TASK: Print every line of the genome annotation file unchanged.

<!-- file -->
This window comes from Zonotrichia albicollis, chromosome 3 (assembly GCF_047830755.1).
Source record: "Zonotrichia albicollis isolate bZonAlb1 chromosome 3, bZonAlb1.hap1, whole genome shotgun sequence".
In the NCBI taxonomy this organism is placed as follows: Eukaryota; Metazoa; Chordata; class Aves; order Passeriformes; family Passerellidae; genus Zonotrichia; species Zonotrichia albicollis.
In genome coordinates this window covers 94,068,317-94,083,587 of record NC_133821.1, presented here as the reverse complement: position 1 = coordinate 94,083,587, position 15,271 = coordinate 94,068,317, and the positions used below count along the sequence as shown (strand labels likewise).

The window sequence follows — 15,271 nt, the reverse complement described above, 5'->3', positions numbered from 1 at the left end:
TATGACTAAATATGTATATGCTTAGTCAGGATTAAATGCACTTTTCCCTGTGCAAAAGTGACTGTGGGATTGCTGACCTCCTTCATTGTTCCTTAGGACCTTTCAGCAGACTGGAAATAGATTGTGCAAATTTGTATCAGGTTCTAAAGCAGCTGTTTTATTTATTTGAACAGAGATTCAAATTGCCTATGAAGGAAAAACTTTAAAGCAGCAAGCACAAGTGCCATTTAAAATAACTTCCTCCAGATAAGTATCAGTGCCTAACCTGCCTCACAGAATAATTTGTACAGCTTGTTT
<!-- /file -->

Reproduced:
This window comes from Zonotrichia albicollis, chromosome 3 (assembly GCF_047830755.1).
Source record: "Zonotrichia albicollis isolate bZonAlb1 chromosome 3, bZonAlb1.hap1, whole genome shotgun sequence".
In the NCBI taxonomy this organism is placed as follows: Eukaryota; Metazoa; Chordata; class Aves; order Passeriformes; family Passerellidae; genus Zonotrichia; species Zonotrichia albicollis.
In genome coordinates this window covers 94,068,317-94,083,587 of record NC_133821.1, presented here as the reverse complement: position 1 = coordinate 94,083,587, position 15,271 = coordinate 94,068,317, and the positions used below count along the sequence as shown (strand labels likewise).

The window sequence follows — 15,271 nt, the reverse complement described above, 5'->3', positions numbered from 1 at the left end:
TATGACTAAATATGTATATGCTTAGTCAGGATTAAATGCACTTTTCCCTGTGCAAAAGTGACTGTGGGATTGCTGACCTCCTTCATTGTTCCTTAGGACCTTTCAGCAGACTGGAAATAGATTGTGCAAATTTGTATCAGGTTCTAAAGCAGCTGTTTTATTTATTTGAACAGAGATTCAAATTGCCTATGAAGGAAAAACTTTAAAGCAGCAAGCACAAGTGCCATTTAAAATAACTTCCTCCAGATAAGTATCAGTGCCTAACCTGCCTCACAGAATAATTTGTACAGCTTGTTT